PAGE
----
Well, no, not actually. In “On the Custom of Wearing Clothing” Montaigne argues that the wearing of clothing for humans is only a custom.
I therefore hold that just as plants, trees, animals and all living things are naturally equipped with adequate protection from the rigour of the weather–so too are we; but like those who drown the light of day with artificial light, we have drowned our natural means with borrowed ones.
He goes on to point out there are people in far off countries who wear no clothes at all and in his own country there are those who find that a shirt and pants suffice. Of course the ones who have only one shirt and one pair of pants are tramps and peasants and they have to make do because they have no choice. Montaigne does not see it as a matter of class and wealth, but a matter of “Man” being closer to his hardier natural state. He uses examples of great leaders like Caesar who never wore a hat rain or shine, and was healthier for it.
But in spite of his assertion that if clothing was natural we would have been born wearing “undergarments and trousers,” Montaigne isn’t about to join his local nudist colony. He declares that he wears only simple black and white just like his father did. Such a statement leads me to believe that he has nothing against clothes per se, but against extravagant clothing.
But meditating on nakedness must have made Montaigne cold because the short essay suddenly turns from clothes to talking about suffering and surviving frigid temperatures. He tells of military expeditions surviving snowstorms, of battles in freezing temperatures, and frozen wine rations. I’m not sure what the point of it is, but according to his earlier thesis, all of the people should have been able to survive the cold nude. Obviously Montaigne never visited Minnesota in January and doesn’t really know what cold is. I’d like to see how long he’d survive in only a shirt and pants while standing barefoot in three feet of snow in ten below temperatures with a windchill of minus 30. There are some instances in life when wearing clothes is not a custom but a matter of survival. I wonder, is there are any instances when nudity means survival?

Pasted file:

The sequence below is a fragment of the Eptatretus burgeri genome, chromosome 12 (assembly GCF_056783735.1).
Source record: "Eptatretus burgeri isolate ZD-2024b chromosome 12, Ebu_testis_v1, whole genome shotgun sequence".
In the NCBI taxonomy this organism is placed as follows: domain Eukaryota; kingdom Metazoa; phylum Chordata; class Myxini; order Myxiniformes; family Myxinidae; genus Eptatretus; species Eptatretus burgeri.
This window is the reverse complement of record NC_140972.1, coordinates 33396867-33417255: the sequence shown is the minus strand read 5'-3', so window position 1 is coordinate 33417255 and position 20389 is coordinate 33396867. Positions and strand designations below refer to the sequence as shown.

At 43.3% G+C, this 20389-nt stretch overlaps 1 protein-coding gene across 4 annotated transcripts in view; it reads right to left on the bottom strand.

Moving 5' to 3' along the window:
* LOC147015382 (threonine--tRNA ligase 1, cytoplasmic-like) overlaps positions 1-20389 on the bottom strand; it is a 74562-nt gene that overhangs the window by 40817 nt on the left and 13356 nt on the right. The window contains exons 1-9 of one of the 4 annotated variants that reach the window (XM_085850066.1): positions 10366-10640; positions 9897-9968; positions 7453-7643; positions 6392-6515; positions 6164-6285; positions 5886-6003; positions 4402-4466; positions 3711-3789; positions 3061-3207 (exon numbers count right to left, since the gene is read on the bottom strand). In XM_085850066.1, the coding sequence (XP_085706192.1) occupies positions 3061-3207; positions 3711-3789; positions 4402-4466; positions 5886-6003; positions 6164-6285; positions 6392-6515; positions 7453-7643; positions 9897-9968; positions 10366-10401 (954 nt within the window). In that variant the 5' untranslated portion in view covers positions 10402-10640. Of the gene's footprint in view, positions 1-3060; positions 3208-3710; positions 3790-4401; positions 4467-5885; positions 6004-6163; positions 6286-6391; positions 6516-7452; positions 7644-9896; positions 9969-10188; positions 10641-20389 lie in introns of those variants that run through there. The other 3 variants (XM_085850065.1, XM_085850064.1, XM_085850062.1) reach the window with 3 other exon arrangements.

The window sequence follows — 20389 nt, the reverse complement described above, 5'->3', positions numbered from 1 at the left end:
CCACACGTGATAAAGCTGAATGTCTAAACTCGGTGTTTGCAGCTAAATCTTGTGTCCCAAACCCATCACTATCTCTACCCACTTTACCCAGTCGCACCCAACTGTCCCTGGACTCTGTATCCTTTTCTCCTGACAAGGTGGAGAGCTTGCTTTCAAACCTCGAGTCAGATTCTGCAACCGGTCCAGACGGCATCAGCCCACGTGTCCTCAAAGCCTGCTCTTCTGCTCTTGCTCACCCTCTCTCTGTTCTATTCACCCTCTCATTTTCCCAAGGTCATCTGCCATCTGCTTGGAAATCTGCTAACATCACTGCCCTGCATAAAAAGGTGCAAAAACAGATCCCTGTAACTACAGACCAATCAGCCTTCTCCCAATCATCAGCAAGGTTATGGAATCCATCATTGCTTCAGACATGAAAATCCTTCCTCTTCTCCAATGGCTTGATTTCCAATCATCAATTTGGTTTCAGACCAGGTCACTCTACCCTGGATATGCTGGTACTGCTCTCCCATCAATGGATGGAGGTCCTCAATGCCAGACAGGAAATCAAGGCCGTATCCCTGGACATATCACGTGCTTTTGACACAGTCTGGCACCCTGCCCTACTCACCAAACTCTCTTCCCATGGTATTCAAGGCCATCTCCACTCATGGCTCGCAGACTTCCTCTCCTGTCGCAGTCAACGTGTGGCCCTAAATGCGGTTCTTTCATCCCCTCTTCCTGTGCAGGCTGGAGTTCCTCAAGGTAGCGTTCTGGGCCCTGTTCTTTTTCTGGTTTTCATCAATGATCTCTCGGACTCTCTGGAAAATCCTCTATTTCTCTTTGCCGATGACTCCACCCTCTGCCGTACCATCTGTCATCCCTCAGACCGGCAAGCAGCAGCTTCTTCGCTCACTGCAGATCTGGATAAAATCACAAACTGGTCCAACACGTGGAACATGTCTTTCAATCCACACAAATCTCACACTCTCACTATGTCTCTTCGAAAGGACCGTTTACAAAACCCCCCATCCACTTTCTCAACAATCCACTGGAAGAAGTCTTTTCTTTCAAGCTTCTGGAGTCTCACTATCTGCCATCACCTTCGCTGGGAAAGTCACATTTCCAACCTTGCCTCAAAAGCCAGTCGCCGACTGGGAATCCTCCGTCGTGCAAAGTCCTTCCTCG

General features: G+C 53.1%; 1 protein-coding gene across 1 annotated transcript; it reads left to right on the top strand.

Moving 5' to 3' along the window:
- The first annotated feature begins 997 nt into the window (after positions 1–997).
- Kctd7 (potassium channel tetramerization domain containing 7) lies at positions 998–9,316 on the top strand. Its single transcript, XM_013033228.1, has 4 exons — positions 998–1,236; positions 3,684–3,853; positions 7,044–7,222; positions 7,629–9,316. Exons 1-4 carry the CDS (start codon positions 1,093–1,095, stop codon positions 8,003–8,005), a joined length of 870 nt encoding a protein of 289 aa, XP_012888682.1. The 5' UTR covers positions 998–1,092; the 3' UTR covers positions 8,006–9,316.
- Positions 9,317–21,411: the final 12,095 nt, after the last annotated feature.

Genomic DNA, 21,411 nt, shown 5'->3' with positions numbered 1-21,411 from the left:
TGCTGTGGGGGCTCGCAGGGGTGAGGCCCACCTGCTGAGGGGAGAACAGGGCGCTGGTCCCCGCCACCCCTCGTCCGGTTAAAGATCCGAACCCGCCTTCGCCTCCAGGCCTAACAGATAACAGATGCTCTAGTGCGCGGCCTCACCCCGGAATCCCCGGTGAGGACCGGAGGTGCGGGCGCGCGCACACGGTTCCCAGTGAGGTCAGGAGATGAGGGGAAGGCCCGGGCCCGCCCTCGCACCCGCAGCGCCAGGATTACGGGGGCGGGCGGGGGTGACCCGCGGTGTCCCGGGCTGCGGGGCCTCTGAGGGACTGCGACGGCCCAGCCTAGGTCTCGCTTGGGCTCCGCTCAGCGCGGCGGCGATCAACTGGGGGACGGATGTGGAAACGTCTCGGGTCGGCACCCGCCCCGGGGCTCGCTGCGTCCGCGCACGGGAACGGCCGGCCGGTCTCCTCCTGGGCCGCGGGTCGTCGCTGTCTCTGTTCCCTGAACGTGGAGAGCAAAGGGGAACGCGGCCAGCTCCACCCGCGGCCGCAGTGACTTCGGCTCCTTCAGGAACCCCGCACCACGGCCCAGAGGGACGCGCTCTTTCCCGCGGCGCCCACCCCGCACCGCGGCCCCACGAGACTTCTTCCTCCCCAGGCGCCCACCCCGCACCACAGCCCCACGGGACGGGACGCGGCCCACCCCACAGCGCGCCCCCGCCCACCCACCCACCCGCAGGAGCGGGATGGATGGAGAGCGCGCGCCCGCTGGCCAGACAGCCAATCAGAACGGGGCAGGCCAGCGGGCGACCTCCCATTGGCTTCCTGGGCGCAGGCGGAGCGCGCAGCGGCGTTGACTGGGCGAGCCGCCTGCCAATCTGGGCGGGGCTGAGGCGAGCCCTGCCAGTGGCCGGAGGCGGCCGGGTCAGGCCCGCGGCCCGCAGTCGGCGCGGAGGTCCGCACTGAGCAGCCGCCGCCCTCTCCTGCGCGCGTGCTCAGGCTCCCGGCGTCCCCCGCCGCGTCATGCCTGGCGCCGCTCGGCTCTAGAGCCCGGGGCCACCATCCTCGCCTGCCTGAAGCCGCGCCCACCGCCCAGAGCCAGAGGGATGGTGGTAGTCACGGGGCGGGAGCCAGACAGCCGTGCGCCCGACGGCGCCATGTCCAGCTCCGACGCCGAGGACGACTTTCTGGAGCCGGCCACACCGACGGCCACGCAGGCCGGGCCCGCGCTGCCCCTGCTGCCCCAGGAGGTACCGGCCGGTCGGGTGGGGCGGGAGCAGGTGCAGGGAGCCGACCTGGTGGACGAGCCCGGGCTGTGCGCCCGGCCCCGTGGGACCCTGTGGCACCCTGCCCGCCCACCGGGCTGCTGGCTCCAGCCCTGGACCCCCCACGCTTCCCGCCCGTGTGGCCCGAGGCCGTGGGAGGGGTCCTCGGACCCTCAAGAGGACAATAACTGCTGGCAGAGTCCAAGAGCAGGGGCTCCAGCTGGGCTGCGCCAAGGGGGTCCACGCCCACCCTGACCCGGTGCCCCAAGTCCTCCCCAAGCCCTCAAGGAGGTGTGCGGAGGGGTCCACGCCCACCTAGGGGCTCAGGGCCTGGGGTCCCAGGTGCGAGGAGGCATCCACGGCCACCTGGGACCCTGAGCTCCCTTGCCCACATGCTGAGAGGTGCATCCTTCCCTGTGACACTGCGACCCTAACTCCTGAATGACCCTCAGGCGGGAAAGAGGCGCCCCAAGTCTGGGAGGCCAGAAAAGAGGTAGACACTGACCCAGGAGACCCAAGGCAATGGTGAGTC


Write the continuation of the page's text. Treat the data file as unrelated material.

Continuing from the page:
I have to agree with Montaigne to a point. Clothing, particularly style, can be customary. But where you live and under what conditions determines both how much clothing you need to wear (survival–you don’t see Eskimos seal hunting in the buff, nor do you see Zulus hunting in mukluks), and how much clothing you get to wear (wealth–the tramp with only one shirt and pair of pants, the queen who never wears the same dress twice). I think Montaigne was too busy looking at his precious Greek and Roman ancients on this one and should have been paying more attention to what was going on outside his window.
Next week’s essay: “On Giving the Lie”